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Cloudy with a Chance of Security By @LMacVittie | @CloudExpo [#Cloud]

The reality is that simply asking about "applications in the cloud" isn't enough

We found all manner of interesting practices and trends as it relates to cloud and security in our State of Application Delivery 2015 report. One of the more fascinating data points was a relationship between security posture and cloud adoption. That is, it appears that the more applications an organization migrates to the cloud, the less strict its security posture becomes.

Really. I was a bit disturbed by that, too. At least at first.

The reality is that simply asking about "applications in the cloud" isn't enough. It's perfectly reasonable to expect an organization that pays careful attention to application security (securing all three Cs) in the data center might not appear to be as careful if those applications move to a SaaS offering. Not because the attitude toward security has changed, mind you, but because there's no means for an organization to apply that level of scrutiny to a SaaS. They can't deploy a WAF inspect inbound requests and outbound responses, after all.

But if those apps are migrating to an IaaS environment, where services like web application firewalls and application aware services can be deployed, then we're looking at a very different story. After all, if you can and choose not to, then you're purposefully degrading your security posture; hedging your bets that "in the cloud" is somehow safer than "in the data center."

I'd guess that in the case of our results with respect to cloud and security practices, that there's some of both these scenarios (and probably some other ones, too) that explain the abandonment in security practices with increases in cloud presence that the data shows.

Lesson learned: don't just ask about migration to "the cloud"; specifically dig in and ask whether an app is migrating to SaaS* or to IaaS or even to PaaS. That's important, because it has an impact on the amount and type of attention paid to securing that app. SaaS is more likely to be governed by an identity federation architecture that enables corporate oversight over access. IaaS is more likely to be protected by application layer security services but not traditional network security services (in the sense that the organization deploys and manages these services, of course cloud providers include these services, making them not only redundant but unnecessary).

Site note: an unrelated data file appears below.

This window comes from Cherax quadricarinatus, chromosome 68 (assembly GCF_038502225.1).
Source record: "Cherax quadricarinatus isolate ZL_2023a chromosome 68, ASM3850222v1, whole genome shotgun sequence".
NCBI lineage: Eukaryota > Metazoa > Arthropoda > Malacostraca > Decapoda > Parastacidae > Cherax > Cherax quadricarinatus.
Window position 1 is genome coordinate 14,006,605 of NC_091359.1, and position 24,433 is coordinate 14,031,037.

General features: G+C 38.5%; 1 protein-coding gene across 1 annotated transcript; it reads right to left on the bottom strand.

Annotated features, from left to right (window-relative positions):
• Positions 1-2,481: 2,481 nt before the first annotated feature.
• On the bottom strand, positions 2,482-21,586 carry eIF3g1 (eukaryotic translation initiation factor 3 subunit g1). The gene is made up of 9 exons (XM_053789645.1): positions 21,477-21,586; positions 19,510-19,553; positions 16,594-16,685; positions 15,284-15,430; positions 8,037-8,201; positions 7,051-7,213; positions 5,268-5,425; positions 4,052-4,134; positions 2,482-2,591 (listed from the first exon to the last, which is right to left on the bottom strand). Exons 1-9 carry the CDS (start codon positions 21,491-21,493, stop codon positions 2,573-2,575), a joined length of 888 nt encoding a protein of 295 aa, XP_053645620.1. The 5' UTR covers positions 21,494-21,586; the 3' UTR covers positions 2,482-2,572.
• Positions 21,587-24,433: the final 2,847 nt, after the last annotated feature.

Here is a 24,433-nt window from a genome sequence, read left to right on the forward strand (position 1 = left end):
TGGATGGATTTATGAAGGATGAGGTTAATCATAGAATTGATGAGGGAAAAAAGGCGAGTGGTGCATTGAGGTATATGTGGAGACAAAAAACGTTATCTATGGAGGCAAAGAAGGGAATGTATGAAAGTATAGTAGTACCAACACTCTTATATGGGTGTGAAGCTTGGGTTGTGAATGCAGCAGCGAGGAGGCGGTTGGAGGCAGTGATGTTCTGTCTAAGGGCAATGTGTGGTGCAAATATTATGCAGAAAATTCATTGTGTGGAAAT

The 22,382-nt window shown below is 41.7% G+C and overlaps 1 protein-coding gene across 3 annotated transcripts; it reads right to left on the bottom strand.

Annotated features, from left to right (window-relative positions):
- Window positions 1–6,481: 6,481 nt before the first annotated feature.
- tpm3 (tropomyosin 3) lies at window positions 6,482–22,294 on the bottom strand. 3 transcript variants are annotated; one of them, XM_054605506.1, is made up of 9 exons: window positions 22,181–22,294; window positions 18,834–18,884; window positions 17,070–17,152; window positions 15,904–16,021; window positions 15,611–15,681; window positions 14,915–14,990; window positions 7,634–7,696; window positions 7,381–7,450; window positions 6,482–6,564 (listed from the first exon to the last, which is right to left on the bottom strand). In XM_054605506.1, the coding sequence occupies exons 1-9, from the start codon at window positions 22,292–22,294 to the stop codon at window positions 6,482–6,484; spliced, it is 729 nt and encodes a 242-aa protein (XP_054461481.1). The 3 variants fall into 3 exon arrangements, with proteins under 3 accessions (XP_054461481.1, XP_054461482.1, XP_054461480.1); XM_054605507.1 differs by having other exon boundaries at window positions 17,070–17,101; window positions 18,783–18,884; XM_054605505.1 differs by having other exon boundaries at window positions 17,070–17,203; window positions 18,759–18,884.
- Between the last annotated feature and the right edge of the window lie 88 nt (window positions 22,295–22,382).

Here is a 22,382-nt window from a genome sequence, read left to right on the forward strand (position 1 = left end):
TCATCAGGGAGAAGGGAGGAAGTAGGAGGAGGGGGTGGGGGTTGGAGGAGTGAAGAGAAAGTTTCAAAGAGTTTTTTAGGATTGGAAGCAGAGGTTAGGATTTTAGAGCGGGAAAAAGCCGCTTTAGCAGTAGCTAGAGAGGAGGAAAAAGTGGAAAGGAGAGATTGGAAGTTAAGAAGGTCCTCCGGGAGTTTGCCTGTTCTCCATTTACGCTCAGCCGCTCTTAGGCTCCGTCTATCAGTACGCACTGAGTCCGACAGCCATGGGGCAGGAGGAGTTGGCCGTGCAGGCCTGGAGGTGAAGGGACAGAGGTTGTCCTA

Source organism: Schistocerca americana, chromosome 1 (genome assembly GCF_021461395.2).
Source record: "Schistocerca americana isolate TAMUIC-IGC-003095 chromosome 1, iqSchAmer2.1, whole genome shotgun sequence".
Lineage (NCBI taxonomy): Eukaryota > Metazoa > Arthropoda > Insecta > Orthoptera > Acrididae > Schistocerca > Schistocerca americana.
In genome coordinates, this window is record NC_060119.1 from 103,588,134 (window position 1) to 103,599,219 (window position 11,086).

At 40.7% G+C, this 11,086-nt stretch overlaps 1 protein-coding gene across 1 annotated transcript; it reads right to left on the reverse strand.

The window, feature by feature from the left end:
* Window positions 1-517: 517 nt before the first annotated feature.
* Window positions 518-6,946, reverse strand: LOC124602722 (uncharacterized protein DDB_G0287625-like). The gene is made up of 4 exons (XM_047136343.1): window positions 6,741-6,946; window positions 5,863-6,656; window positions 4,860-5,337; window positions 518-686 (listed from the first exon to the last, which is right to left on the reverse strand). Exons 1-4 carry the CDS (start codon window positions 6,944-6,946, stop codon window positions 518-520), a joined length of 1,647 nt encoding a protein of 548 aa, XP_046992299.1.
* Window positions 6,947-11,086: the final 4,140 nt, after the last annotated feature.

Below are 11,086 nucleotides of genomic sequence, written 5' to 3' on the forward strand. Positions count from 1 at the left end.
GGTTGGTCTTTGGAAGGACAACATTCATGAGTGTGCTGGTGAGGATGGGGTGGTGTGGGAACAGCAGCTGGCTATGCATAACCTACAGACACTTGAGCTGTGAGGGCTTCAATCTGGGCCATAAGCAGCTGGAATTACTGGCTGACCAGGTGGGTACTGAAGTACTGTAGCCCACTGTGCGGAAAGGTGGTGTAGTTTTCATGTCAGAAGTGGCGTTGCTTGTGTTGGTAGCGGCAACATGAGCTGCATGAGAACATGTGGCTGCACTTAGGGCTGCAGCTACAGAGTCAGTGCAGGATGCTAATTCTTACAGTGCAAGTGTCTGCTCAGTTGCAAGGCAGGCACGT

What we can, say, however, is that thanks to the migration of applications to cloud environments organizations certainly have less control over access to and security of those applications, whether intentional or not. The movement of apps toward the cloud has introduced fewer security practices on the part of the organization, and that might be a wee bit problematic.

"Out of sight, out of mind" is not an appropriate attitude for information security, after all.

I'll leave you with this infographic full of data related to cloud and security (and cloud security, I suppose) and a reminder that we have plenty more security-related (and application service-related, of course) data in the full report, which you can get here , along with archives of webinars exploring the data and concepts in more depth.

If you're at RSA this week, feel free to stop by the F5 booth (it's the one with the big red ball Winking smile) and find out more about our full-stack approach to security, including apps "in the cloud".

* I still maintain SaaS isn't really cloud computing, it's a hyper-scaled application on the Internet. We usually call those "apps", not "cloud".  Call me Lori Quixote. It's my windmill, I'll tip at it if I want to.

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More Stories By Lori MacVittie

Lori MacVittie is responsible for education and evangelism of application services available across F5’s entire product suite. Her role includes authorship of technical materials and participation in a number of community-based forums and industry standards organizations, among other efforts. MacVittie has extensive programming experience as an application architect, as well as network and systems development and administration expertise. Prior to joining F5, MacVittie was an award-winning Senior Technology Editor at Network Computing Magazine, where she conducted product research and evaluation focused on integration with application and network architectures, and authored articles on a variety of topics aimed at IT professionals. Her most recent area of focus included SOA-related products and architectures. She holds a B.S. in Information and Computing Science from the University of Wisconsin at Green Bay, and an M.S. in Computer Science from Nova Southeastern University.

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